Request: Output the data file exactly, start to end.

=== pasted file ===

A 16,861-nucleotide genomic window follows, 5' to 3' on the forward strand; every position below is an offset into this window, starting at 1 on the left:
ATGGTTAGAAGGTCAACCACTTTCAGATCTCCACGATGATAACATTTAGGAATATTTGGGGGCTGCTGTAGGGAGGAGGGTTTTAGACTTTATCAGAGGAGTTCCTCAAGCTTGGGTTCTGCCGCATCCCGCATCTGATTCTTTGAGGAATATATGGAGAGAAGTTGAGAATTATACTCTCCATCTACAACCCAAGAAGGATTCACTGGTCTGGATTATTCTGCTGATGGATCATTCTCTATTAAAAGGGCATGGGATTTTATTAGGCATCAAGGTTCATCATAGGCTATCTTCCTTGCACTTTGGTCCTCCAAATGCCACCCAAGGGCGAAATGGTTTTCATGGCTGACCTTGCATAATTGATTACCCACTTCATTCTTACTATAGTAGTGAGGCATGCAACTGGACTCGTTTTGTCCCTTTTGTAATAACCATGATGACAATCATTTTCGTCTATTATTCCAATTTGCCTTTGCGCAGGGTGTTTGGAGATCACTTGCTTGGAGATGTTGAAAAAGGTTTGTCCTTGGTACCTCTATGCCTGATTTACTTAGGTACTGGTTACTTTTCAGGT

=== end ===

A 16,861-nucleotide genomic window follows, 5' to 3' on the forward strand; every position below is an offset into this window, starting at 1 on the left:
ATGGTTAGAAGGTCAACCACTTTCAGATCTCCACGATGATAACATTTAGGAATATTTGGGGGCTGCTGTAGGGAGGAGGGTTTTAGACTTTATCAGAGGAGTTCCTCAAGCTTGGGTTCTGCCGCATCCCGCATCTGATTCTTTGAGGAATATATGGAGAGAAGTTGAGAATTATACTCTCCATCTACAACCCAAGAAGGATTCACTGGTCTGGATTATTCTGCTGATGGATCATTCTCTATTAAAAGGGCATGGGATTTTATTAGGCATCAAGGTTCATCATAGGCTATCTTCCTTGCACTTTGGTCCTCCAAATGCCACCCAAGGGCGAAATGGTTTTCATGGCTGACCTTGCATAATTGATTACCCACTTCATTCTTACTATAGTAGTGAGGCATGCAACTGGACTCGTTTTGTCCCTTTTGTAATAACCATGATGACAATCATTTTCGTCTATTATTCCAATTTGCCTTTGCGCAGGGTGTTTGGAGATCACTTGCTTGGAGATGTTGAAAAAGGTTTGTCCTTGGTACCTCTATGCCTGATTTACTTAGGTACTGGTTACTTTTCAGGT